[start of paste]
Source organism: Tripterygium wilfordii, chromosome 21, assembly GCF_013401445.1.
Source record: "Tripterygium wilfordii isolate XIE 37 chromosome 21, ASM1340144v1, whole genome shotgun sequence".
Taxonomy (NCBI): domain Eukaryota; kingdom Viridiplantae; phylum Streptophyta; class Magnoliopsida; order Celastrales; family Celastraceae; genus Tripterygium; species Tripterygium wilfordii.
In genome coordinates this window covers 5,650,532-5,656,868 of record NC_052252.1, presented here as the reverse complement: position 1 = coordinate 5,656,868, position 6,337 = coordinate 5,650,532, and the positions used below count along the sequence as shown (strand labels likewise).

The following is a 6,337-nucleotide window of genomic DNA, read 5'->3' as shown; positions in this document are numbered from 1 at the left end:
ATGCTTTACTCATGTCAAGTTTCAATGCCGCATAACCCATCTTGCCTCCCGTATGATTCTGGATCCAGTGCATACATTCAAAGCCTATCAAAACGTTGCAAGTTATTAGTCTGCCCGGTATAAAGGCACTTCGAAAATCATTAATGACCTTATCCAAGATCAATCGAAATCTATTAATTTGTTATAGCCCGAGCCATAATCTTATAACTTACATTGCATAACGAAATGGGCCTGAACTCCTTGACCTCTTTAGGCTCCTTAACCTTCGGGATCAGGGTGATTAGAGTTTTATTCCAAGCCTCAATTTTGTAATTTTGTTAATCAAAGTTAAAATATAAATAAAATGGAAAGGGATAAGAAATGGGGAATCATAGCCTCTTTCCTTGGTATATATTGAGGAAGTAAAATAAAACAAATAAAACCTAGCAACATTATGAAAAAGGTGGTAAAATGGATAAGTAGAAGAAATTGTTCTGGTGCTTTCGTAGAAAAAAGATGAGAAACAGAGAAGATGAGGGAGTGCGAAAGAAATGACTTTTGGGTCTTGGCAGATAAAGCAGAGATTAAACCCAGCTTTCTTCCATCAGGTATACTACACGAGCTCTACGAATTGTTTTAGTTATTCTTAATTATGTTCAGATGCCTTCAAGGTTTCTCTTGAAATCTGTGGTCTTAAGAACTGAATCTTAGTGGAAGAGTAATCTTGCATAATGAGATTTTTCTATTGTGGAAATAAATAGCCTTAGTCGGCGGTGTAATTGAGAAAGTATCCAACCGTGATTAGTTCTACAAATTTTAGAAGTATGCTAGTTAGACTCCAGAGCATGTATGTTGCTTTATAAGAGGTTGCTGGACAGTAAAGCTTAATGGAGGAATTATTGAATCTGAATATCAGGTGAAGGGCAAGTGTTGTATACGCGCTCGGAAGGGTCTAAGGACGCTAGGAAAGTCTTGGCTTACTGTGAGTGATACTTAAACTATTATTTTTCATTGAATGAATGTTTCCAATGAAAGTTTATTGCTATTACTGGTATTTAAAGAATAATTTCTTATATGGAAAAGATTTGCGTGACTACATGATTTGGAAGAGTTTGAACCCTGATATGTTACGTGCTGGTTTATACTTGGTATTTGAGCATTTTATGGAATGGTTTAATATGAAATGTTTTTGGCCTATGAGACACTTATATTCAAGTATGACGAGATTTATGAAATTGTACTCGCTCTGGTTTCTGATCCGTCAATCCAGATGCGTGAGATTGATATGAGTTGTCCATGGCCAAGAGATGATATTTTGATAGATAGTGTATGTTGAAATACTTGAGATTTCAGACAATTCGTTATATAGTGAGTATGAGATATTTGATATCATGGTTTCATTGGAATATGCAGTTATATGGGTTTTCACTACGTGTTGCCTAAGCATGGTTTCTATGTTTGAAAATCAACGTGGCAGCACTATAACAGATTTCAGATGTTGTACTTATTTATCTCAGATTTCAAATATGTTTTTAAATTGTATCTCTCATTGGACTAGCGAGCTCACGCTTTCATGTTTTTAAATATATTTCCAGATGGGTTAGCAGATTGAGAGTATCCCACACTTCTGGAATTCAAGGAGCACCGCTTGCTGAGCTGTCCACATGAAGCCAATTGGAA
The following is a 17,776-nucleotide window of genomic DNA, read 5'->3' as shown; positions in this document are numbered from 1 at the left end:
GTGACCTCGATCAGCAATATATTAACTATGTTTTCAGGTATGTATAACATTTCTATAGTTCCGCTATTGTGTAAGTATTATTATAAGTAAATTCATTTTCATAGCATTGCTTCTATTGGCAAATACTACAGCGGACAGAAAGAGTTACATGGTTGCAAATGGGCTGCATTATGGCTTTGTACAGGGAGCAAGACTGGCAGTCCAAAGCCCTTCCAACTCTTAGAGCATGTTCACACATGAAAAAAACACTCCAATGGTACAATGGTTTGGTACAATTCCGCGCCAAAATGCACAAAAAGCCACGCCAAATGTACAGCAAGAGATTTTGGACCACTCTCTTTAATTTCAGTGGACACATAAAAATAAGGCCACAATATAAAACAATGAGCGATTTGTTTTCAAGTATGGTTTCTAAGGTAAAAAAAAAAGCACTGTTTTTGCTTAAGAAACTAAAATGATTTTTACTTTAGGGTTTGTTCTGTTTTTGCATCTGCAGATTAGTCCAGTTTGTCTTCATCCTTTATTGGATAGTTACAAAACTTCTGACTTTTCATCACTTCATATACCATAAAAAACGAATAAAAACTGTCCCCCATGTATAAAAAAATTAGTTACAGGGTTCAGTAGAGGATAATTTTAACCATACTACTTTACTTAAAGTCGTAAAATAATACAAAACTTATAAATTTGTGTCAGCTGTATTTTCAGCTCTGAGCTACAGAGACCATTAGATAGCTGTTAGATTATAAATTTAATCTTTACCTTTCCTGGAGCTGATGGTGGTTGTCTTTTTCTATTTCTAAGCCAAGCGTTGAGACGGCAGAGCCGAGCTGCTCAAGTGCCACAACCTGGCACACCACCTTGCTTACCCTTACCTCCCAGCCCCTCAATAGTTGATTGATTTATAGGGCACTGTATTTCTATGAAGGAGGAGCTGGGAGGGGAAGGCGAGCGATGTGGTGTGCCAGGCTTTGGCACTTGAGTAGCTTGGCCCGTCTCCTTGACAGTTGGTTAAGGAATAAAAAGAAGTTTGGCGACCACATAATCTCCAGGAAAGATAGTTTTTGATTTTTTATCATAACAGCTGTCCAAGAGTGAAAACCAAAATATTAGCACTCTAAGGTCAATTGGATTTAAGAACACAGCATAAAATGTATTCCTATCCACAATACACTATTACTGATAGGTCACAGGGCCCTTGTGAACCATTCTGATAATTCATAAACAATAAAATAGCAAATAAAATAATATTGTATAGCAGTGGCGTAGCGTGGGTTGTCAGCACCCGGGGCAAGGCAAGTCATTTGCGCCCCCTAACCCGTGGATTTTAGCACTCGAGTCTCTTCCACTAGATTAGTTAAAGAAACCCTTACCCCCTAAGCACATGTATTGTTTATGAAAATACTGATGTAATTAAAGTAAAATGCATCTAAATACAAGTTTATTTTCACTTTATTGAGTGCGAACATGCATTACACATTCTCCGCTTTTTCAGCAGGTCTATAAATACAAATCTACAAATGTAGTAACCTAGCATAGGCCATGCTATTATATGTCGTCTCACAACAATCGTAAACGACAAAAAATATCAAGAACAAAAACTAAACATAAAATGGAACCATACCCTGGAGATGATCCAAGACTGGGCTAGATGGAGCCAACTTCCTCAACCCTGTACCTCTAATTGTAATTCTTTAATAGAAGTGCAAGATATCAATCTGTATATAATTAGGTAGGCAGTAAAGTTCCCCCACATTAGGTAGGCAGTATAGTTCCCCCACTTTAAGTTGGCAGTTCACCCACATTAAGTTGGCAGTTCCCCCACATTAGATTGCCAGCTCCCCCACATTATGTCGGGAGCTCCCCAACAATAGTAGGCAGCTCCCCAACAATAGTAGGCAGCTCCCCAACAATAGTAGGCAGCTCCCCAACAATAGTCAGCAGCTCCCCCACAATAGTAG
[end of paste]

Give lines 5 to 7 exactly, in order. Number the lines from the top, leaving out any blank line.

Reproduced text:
The following is a 6,337-nucleotide window of genomic DNA, read 5'->3' as shown; positions in this document are numbered from 1 at the left end:
ATGCTTTACTCATGTCAAGTTTCAATGCCGCATAACCCATCTTGCCTCCCGTATGATTCTGGATCCAGTGCATACATTCAAAGCCTATCAAAACGTTGCAAGTTATTAGTCTGCCCGGTATAAAGGCACTTCGAAAATCATTAATGACCTTATCCAAGATCAATCGAAATCTATTAATTTGTTATAGCCCGAGCCATAATCTTATAACTTACATTGCATAACGAAATGGGCCTGAACTCCTTGACCTCTTTAGGCTCCTTAACCTTCGGGATCAGGGTGATTAGAGTTTTATTCCAAGCCTCAATTTTGTAATTTTGTTAATCAAAGTTAAAATATAAATAAAATGGAAAGGGATAAGAAATGGGGAATCATAGCCTCTTTCCTTGGTATATATTGAGGAAGTAAAATAAAACAAATAAAACCTAGCAACATTATGAAAAAGGTGGTAAAATGGATAAGTAGAAGAAATTGTTCTGGTGCTTTCGTAGAAAAAAGATGAGAAACAGAGAAGATGAGGGAGTGCGAAAGAAATGACTTTTGGGTCTTGGCAGATAAAGCAGAGATTAAACCCAGCTTTCTTCCATCAGGTATACTACACGAGCTCTACGAATTGTTTTAGTTATTCTTAATTATGTTCAGATGCCTTCAAGGTTTCTCTTGAAATCTGTGGTCTTAAGAACTGAATCTTAGTGGAAGAGTAATCTTGCATAATGAGATTTTTCTATTGTGGAAATAAATAGCCTTAGTCGGCGGTGTAATTGAGAAAGTATCCAACCGTGATTAGTTCTACAAATTTTAGAAGTATGCTAGTTAGACTCCAGAGCATGTATGTTGCTTTATAAGAGGTTGCTGGACAGTAAAGCTTAATGGAGGAATTATTGAATCTGAATATCAGGTGAAGGGCAAGTGTTGTATACGCGCTCGGAAGGGTCTAAGGACGCTAGGAAAGTCTTGGCTTACTGTGAGTGATACTTAAACTATTATTTTTCATTGAATGAATGTTTCCAATGAAAGTTTATTGCTATTACTGGTATTTAAAGAATAATTTCTTATATGGAAAAGATTTGCGTGACTACATGATTTGGAAGAGTTTGAACCCTGATATGTTACGTGCTGGTTTATACTTGGTATTTGAGCATTTTATGGAATGGTTTAATATGAAATGTTTTTGGCCTATGAGACACTTATATTCAAGTATGACGAGATTTATGAAATTGTACTCGCTCTGGTTTCTGATCCGTCAATCCAGATGCGTGAGATTGATATGAGTTGTCCATGGCCAAGAGATGATATTTTGATAGATAGTGTATGTTGAAATACTTGAGATTTCAGACAATTCGTTATATAGTGAGTATGAGATATTTGATATCATGGTTTCATTGGAATATGCAGTTATATGGGTTTTCACTACGTGTTGCCTAAGCATGGTTTCTATGTTTGAAAATCAACGTGGCAGCACTATAACAGATTTCAGATGTTGTACTTATTTATCTCAGATTTCAAATATGTTTTTAAATTGTATCTCTCATTGGACTAGCGAGCTCACGCTTTCATGTTTTTAAATATATTTCCAGATGGGTTAGCAGATTGAGAGTATCCCACACTTCTGGAATTCAAGGAGCACCGCTTGCTGAGCTGTCCACATGAAGCCAATTGGAA
The following is a 17,776-nucleotide window of genomic DNA, read 5'->3' as shown; positions in this document are numbered from 1 at the left end: